Peru: Cultural Advice
by Mary Anne Thompson
Peru is a thousand-year-old country steeped in tradition and a grand history. Peruvians are proud of the long history of their culture and the level of development achieved by the Inca Empire. A great number of people, however, believe their country’s traditions have been degraded by corrupt leaders and poor examples from teachers. There is a current movement from some employers, therefore, to promote honest, hard-working values that will help the country create good citizens and good workers.
Peruvians, in general, are very friendly and help foreigners feel comfortable. Since ruins from the Incas and other ancient cultures remain, Peru is a popular tourist destination. Working in Peru is a different experience but adjustment is not difficult, thanks to its people.
The capital city of Lima holds more than a quarter of Peru's population, most of mestizo and European descent. In the Andes highlands live the indigenous Quechua people. Politically and economically there is a large gap between the wealthy elite of European descent and the poor indigenous peoples. Nevertheless, Peru today is characterized by its great ethnic diversity.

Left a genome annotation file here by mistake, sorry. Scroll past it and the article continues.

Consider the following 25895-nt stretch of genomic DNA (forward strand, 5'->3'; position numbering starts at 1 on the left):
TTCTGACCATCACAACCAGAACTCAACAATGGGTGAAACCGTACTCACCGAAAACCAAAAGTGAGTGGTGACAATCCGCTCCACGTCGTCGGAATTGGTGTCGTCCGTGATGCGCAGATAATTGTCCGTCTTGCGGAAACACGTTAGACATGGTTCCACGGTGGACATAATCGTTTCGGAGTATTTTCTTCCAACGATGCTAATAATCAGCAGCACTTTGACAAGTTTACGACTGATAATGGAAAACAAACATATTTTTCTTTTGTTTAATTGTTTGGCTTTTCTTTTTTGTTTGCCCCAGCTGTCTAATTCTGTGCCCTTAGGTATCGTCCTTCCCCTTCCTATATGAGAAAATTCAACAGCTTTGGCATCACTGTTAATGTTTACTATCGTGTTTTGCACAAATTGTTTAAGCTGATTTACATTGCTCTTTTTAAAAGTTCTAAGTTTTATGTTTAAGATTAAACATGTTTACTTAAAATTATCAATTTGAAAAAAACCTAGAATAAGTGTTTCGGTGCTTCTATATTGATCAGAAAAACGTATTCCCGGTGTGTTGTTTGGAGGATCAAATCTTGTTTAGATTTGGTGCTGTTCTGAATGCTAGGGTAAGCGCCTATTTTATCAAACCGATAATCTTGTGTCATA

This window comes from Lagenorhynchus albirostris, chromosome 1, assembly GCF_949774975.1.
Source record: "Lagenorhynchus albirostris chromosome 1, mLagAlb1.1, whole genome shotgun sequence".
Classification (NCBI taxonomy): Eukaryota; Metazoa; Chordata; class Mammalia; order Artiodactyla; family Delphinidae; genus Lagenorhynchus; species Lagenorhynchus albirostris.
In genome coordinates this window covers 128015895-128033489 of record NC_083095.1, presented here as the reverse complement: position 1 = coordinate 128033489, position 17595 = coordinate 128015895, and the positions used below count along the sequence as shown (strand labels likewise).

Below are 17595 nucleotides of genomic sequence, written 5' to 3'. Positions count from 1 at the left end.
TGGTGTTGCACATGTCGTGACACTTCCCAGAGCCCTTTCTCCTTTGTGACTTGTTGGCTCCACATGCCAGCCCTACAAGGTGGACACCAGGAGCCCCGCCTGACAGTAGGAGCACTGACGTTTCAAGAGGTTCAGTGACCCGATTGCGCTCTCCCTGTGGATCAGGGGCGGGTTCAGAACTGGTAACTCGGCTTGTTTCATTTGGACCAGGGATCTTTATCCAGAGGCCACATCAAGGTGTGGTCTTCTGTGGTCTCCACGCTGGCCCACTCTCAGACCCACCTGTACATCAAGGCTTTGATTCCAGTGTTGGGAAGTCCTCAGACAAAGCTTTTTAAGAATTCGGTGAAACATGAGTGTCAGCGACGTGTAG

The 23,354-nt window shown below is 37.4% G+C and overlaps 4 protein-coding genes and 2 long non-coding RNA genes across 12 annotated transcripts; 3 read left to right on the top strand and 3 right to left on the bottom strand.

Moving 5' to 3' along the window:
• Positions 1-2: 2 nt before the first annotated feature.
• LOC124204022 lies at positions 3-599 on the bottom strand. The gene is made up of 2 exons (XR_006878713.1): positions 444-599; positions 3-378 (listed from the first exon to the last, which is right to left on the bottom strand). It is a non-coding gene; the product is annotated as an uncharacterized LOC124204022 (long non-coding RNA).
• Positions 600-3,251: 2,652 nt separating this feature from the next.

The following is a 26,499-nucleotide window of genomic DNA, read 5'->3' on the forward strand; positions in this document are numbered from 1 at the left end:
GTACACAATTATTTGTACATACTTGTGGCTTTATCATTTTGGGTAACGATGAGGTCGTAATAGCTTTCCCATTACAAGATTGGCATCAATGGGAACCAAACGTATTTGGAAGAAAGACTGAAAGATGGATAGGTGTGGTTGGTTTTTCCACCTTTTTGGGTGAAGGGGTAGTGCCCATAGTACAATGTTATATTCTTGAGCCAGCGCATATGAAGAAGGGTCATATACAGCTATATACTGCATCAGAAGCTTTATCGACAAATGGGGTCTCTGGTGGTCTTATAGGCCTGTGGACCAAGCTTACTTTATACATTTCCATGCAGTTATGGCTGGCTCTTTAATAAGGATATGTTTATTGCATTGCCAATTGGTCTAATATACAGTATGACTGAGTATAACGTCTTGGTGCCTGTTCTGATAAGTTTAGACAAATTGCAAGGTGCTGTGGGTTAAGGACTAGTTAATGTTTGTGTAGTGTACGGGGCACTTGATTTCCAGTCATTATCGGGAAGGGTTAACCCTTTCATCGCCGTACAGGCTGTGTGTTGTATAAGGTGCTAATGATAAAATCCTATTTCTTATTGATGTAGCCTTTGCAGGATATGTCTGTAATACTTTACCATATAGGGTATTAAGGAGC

Peruvian society is very family-oriented. Furthermore, this emphasis on the family extends to the business world. Although it is not necessary, it is very helpful to establish a relationship before doing business in Peru.
In general, Peruvian society is influenced by Catholic traditions, so it is good to be respectful of special Catholic holidays. The population consists of more than 90 percent practicing Catholics. Peruvians have a love of ceremony, visible in the many Catholic celebrations.
Peruvians may also display a somewhat fatalistic attitude, believing one has no real control over events. Peru's history and its fickle environment, subject to earthquakes, storms, drought and flood, probably shape this worldview.
A large segment of economic activity in Peru is within the ‘informal sector’ or ‘informal market,’ that is, economic activity that is neither taxed nor monitored by the government and is not included in the Gross National Product (GNP). More than half of the economically active population belongs to the informal market, so it is not a surprise to find illegal copies of books, music or software in many places in the country.